For now, personalization is limited, which means that it’s still cumbersome to sort through Moments’ 110,000 offerings. The company has started to group activities by types within each destination—family fun, great for couples, good eat, and nightlife—but luxury travelers looking for a fully private experience, for instance, may have to sort through clutter before finding what they want.

The End of the Concierge?

The biggest short-term impact of Moments may be how you, as a traveler, think about concierges and, to a lesser extent, travel agents.

If trustworthiness of concierge recommendations was already an issue, thanks to kickbacks, this will only intensify; Marriott is encouraging its staff to prioritize Moments in their recommendations, despite the fact that the company hasn’t actively vetted or quality controlled the experiences it purchased in the Points Pass acquisition. According to Fleuck, the company will look at user reviews to determine which experiences get cut from the roster.

“The luxury hospitality sector seems to be in an identity crisis right now, because so many traditional markers of luxury are not as essential anymore, including the concierge,” Ting explains. Hanson agrees. “Does the average 27-year-old want to go to a concierge—the person they think of as a white-haired gent in a tuxedo behind a desk—to find out where to go to dinner that night?” he asks, drawing attention to the fact that concierges today are more reservation-makers than recommenders.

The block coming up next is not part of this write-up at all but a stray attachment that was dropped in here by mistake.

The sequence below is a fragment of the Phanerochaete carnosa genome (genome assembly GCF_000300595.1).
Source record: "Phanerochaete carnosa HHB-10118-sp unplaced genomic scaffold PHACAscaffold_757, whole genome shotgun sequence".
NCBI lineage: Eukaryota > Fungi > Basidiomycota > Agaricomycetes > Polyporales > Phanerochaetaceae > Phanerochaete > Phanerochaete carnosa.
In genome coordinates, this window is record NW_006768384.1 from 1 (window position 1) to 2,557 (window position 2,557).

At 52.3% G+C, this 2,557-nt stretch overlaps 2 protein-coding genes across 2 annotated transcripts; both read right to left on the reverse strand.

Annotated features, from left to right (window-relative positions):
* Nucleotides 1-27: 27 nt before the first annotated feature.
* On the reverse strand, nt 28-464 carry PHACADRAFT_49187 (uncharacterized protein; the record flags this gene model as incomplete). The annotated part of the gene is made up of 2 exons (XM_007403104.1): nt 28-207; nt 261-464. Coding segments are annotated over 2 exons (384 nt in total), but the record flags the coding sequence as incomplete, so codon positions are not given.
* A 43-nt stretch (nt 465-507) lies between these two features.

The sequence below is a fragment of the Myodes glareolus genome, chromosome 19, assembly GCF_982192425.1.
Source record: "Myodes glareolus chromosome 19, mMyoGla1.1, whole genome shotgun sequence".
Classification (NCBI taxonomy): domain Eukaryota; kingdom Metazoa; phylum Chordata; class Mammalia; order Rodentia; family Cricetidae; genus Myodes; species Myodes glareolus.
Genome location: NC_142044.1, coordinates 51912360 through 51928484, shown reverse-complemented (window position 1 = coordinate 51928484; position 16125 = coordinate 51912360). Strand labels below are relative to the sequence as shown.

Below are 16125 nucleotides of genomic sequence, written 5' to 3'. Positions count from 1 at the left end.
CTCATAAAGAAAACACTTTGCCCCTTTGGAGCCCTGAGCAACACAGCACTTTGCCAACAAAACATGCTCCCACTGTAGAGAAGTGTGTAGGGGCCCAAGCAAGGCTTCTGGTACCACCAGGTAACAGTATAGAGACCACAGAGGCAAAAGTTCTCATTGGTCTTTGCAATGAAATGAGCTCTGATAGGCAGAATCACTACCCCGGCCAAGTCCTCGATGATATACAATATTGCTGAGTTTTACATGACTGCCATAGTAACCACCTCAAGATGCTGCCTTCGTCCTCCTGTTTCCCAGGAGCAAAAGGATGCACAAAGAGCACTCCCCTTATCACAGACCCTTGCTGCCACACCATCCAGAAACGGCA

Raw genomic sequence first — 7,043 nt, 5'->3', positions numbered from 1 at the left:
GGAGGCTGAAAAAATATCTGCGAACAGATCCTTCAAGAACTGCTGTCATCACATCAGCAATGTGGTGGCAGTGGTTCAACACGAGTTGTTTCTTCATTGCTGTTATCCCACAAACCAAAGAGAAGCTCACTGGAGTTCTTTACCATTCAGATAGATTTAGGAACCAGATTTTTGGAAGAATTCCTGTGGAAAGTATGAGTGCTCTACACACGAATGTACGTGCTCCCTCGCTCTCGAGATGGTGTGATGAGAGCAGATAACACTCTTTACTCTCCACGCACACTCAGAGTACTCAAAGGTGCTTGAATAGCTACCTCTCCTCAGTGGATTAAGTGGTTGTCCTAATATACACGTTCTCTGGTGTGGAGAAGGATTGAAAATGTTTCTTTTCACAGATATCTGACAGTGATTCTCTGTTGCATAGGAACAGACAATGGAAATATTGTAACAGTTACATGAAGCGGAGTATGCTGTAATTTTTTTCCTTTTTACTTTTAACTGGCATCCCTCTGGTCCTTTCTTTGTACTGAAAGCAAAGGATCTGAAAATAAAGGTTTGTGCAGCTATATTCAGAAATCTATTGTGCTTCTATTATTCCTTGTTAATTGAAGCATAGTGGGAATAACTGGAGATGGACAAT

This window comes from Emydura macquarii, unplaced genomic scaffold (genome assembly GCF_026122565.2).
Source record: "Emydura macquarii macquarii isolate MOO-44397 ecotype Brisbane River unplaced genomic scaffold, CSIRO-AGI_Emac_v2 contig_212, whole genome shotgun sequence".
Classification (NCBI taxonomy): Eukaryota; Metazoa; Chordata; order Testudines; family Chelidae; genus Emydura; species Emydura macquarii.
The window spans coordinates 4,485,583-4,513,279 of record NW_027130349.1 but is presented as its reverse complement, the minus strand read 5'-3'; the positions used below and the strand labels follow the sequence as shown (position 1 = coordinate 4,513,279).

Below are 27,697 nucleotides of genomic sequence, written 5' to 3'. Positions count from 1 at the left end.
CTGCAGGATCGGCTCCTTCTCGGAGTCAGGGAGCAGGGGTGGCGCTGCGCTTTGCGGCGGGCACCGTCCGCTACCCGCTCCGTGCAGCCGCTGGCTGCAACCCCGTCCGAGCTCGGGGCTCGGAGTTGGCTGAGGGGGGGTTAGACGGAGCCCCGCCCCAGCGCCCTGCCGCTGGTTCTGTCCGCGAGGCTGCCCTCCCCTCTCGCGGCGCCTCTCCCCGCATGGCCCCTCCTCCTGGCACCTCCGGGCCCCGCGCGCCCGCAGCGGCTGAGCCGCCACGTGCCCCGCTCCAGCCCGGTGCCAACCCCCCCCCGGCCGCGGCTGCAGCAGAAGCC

Marriott’s Fleuck sees it less as the end of concierges than an opportunity to redefine the role.

“The expectation is that we can bring our concierges’ immense and extraordinary local knowledge into the Moments platform,” he says. “It’ll take time to get there with 6,500 properties around the world, but we’d like them to really become our partners in this program.”

Travel agents will also have to prove their added value, or risk losing the customer to a seamless, online shopping experience—especially if loyal members believe they can get better value and earn points by booking their entire vacation through Marriott. And with Marriott-owned cruising on the horizon, the potential to book multiple types of vacations, and even port excursions, on one website may well become a reality. (Fleuck did not say that the company would be able to offer a best-price guarantee of activities as it does with direct hotel bookings.)

“It will be an education process,” says Ting about shifting consumer habits. “But gradually, travelers will start to think differently about how they book and plan their trips.”

Adds Hanson, “It redefines the relationship of the traveler with the hotel brand in a way that has never been done before.”